the characters that make up the stage

monastery living – day 4 – 6 hours daily meditation.

It’s amazing, this process of coming in to your own life. Of putting on the shoes that have always been yours and wearing them with pride. Tying the laces this time, rather than stumbling over them. It carries with it such pain and yet such sweet liberation alongside it, as you see that it could only have ever been this way, and you’re so relieved to have finally starting making the leap; to no longer be caught in the cycle of fantasy and disappointment that have done so well to obscure the reality for you. This is our life. This day, this hour, this moment. And these people alongside us are the characters that make up the stage, whether we love them or hate them, they are all we have. So all we have left to do is accept the here and now and try to live in it as best we are able. But bugger me backwards how I can avoid it!

the monastery finds me

Everything is starting to make sense, and it’s making me want to cry. My life coming into sharp relief. How much running there has been. How much time wasted trying to get away from myself. And the reasons why. The sad stillness I find in the spaces, always waiting for me. And eventually you can run no more. Eventually it is time to say ‘enough’. To sit still and to face whatever it is that’s coming for you. And to make friends with it: your own lifetime of stored up loses. To make friends with your own pain and guilt and rejection. To open your heart wide to yourself and say ‘yes it was hard, and yes I can’t change it now, and that absolutely sucks… and I accept it.’ Because I want to start living my life now. In this moment now. To commit to that for whatever it may bring. Because this moment is all there is, and whatever else you think you’re working towards is only a distraction. And so yes I commit again to stepping into my own life, no matter how long it takes. Into this life with all the parts in me I’m ashamed of and want to hide, with all the parts of me that grate and ache and with all my share of strengths and joys. I accept this lot. And I will try and love it. All of it. To stop hating those ugly parts of myself; to turn and to say sorry to myself for these hard judgements I have whipped myself with. And to commit to giving myself a bloody great big bear hug 🙂

And it is with this love for myself, and only with this love, that I am able to love anything else at all. It all starts with us and we stretch out from there, to our partner, to our brothers and sisters and family, to our friends and our colleagues and the people on the tube on the way to work in the morning and, well, to the whole bloody world.


15th April

I can’t get over the waving. We just landed at a dim lit suburban station somewhere on the outskirts of Bangkok. There is a solo Thai guy sitting on the last platform bench. As he catches my eye through the window he waves at me. I wave back (yes you can still actually open the windows on Thai trains) and he beams, which in turn affects me. It’s such a simple moment of shared humanity, and yet it makes me so happy, this rich feeling of being a part of it all together. And the cynic in me can’t help imagine how unheard of it is to wave at stray men on British platforms, and how predictable response (fecking weirdo – what’s he after?). There is none of that edge here, that guardedness. Perhaps it is because I am too different to pose a threat, but I don’t think so. It just doesn’t seem to be in the water these folk drink.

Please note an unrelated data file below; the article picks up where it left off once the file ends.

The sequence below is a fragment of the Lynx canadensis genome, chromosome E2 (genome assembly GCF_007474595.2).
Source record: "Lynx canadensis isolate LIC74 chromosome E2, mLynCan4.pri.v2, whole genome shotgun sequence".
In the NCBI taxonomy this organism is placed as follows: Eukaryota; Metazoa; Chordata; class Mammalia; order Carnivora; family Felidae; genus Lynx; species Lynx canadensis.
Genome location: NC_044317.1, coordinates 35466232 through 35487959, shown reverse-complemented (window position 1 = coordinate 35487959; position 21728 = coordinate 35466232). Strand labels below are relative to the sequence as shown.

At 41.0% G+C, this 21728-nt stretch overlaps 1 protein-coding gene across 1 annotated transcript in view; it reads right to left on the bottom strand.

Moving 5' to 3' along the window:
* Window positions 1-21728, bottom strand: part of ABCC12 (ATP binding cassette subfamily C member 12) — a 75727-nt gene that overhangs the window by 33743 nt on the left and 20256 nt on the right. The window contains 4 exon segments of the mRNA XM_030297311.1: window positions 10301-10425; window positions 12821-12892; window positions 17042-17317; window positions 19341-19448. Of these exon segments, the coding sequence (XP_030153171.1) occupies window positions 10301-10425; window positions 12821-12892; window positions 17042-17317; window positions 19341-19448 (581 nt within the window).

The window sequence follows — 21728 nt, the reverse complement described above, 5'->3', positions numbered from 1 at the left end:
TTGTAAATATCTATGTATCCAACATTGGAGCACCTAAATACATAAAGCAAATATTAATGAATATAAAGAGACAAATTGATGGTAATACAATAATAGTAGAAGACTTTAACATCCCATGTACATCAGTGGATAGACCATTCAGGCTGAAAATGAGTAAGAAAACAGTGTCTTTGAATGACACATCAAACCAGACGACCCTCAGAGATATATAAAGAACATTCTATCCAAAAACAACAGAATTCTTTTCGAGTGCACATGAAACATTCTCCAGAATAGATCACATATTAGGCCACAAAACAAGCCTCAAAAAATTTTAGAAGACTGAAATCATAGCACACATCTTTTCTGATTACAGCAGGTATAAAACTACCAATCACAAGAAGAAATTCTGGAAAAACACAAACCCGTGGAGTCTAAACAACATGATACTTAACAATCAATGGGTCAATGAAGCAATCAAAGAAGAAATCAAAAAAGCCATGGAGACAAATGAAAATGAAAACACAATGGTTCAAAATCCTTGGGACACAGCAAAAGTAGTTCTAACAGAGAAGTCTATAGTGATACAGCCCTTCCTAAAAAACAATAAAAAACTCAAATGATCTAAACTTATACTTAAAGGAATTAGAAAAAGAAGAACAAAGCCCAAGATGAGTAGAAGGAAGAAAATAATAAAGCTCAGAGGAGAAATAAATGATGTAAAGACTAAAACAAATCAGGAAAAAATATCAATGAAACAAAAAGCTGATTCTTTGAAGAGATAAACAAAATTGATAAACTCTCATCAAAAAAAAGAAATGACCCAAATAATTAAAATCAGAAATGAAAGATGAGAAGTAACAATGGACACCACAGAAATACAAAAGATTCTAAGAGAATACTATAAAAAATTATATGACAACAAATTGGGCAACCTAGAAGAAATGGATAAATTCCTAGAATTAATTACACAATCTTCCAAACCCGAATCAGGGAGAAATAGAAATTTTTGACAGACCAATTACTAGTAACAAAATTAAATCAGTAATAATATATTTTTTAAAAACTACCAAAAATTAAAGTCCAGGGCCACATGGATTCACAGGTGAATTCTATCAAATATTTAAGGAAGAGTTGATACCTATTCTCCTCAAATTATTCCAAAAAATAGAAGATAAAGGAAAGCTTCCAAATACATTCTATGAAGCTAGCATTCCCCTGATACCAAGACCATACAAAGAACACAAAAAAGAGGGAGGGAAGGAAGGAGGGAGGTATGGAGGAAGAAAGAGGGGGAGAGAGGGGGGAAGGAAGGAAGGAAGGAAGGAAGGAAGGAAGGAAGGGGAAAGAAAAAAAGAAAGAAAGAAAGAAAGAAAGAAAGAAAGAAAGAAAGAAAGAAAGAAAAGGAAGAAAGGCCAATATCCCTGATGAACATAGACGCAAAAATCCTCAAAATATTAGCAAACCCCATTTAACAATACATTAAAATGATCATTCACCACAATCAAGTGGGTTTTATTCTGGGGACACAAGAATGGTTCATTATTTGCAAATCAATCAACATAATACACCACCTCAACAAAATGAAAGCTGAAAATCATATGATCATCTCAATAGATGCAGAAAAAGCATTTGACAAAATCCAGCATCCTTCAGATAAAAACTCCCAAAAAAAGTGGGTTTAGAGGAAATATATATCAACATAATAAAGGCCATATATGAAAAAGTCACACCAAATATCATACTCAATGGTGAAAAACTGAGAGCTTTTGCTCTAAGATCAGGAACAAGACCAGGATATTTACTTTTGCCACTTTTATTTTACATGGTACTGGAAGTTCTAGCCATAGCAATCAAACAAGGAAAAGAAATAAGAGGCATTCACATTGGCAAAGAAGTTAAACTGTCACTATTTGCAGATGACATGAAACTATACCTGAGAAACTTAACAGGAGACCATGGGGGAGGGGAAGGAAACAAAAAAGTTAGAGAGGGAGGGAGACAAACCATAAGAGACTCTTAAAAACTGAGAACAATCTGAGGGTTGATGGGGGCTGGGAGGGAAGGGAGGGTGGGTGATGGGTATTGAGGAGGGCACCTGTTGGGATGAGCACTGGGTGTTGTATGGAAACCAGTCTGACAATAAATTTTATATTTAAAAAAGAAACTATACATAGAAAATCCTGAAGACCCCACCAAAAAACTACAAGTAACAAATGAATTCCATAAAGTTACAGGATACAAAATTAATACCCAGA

do yourself a favour – miss the train once in a while.

4th April

do yourself a favour – miss the train once in a while.

A close friend of mine once told his grandfather always delighted when he missed his train. It gave him perhaps an hour to himself, stolen from the demands of routine. He made the best of it, refusing to ‘catch up’ on undone tasks, instead simply wallowing in a good book or the Sunday papers.

Today I had to travel to Hualaphong station in Bangkok to catch the night train to Laos. The last time I went to Hualaphong I took a cab. This time I am precious low on Thai Bhats and I need to make them last to the Laotian border. So I concocted an alternative plan. I would take the river ferry to the closest spot to the stationk, Si Phraya, and then trace the canal north from there until I calculated I could not miss the station. I left 2.5 hours for the journey. These are the things I experienced:

Sunset over the immense Wat Arun, the oldest and most magnificent Buddhist temple, seen in motion from then banks of the Chai Phraya; the birdsong whistles of the river-ferry men, communicating across the water in extravagant melody entirely unintelligible to me; robed monks giggling as the waves splash through their fingers over the side of boat; the energetic instructions of a homeless Thai totally negating to to register I didn’t understand a word, although we trundled along with a mixture of hand gestures and my scant knowledge of Sai, Kwa, Na, Lang (Right, Left, Forwards, Backwards); the canal route marker disappearing beneath an intricate winding market of thatched fishermen’s baskets replete with dried fish; and finally a collection of Huckleberry Finn riverside wooden shacks, balanced at precarious angles over two floors, washing strung over the water, the foundations shored up by the might root structures of the tree, the family lying comatose on the sweltering floor around today’s episode of the ubiquitous Thai soap (an chanting fusion sitting somewhere between Dad’s Army and Emmerdale – all Pythonesque eye-brow raising and gross infidelity against a seemingly endless hospital bed background).